Planning Out the Future of Media on Linux at the Linux Kernel Summit Media Workshop – Seoul, South Korea

The Linux Kernel Summit Media Workshop was held on October 26, 2015 in Seoul, South Korea. We had 21 attendees from various companies and places in the world gather to discuss the current state of Linux Media and the challenges that need to be overcome to push these technologies into the future. This article will cover the major topics that were discussed during this workshop and the decisions that were made about the direction of this community.


Planning Out the Future of Media on Linux at the Linux Kernel Summit Media Workshop Seoul South Korea - ks2015_media_ws_group_photo

Codec API Improvements

Currently, Video4Linux version 2 (V4L2) memory to memory devices uses the Stream API to handle coders/decoders (codecs), but it might be time for us to develop a Frame API to handle newer devices.

Stream API

The original V4L2 codec API was developed along with the Exynos codec driver. Since the device implements high-level operations in hardware, the resulting API was high-level as well with drivers accepting unprocessed raw streams. This matches older ARM SoCs where CPU power wasn’t deemed enough to implement stream parsing.

Drivers implement two V4L2 buffer queues, one on the uncompressed side and one on the compressed side. The two queues operate independently without a 1:1 correspondence between consumed and produced buffers. The mem2mem V4L2 kernel framework can’t be used to implement these codec drivers because it hard codes this 1:1 correspondence. This is a Kernel framework issue, not a V4L2 userspace API issue.

Frame API (Slice API)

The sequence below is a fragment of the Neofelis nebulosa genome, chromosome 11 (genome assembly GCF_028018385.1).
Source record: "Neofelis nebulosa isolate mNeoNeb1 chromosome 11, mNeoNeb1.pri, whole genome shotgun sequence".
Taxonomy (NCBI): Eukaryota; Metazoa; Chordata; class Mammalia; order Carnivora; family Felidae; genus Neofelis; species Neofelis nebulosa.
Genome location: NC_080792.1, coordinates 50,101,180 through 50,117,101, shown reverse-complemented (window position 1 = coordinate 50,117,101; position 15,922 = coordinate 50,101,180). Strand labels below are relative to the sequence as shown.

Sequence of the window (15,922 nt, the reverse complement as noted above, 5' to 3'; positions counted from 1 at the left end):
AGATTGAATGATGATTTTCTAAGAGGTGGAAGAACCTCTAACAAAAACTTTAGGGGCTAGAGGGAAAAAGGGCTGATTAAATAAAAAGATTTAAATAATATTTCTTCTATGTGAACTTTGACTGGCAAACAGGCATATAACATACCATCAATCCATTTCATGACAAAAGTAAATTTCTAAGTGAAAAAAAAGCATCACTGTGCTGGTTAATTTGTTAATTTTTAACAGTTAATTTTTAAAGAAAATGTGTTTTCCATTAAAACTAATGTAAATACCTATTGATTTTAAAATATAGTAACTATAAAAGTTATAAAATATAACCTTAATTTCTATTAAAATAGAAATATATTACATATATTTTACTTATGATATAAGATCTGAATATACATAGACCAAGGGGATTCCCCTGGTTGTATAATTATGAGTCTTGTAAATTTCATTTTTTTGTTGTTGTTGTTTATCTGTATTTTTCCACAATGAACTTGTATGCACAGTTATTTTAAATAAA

CPUs are getting faster in the ARM world, and the trend is to implement lower-level hardware codecs that require stream parsing on the CPU. CPU code needs to slice the stream, extract information, process it, and pass the result to a shader-like device. This is the model used on Intel platforms and implemented in the VA API library.

Drivers still implement two V4L2 buffer queues, but the encoded stream is split into frames of slices, and a large number of codec-specific controls need to be set from parsed stream information.

Stream parsing and parameter calculation is better handled in the user space. The user space is responsible for managing reference frames and for passing data to the codec in such a way that an input buffer will always produce an output buffer. The two queues operate together with a 1:1 correspondence between buffers. The memory to memory (mem2mem) framework is usable in this case.

The sources buffer contains only slice data (macroblocks + coefficient data). The controls contain information extracted from stream parsing, a list of reference frames, and a DPB (Decoded Picture Buffer). The request API can be used to associate controls with source buffers.

Keeping references to reference frames is one of the remaining problems (especially with DMABUF, and possibly with MMAP in the future when we’ll have the ability to destroy MMAP buffers while streaming). This problem also exists for the stream API, and more discussion is needed to design a solution.

For encoders, header generation should probably be done in the user space as well, because the code is complex and doesn’t require a kernel implementation.

The user space code should be implemented as libv4l2 plugins to interface between the frame API exposed by the kernel and a stream API exposed to applications.


Intel libVA SDK:
Request API:
Chromium Code (user):

kABI and API Documentation status

There are two types of documentation for the medis subsystem inside the Kernel tree:

  • the Linux Media Infrastructure API, with describes the userspace/kernelspace Aplication Program Interface;
  • the media device drivers kABI, with describes the Kernel Aplication Basic interface, that should be used by the media Kernel drivers to integrate with the media core drivers.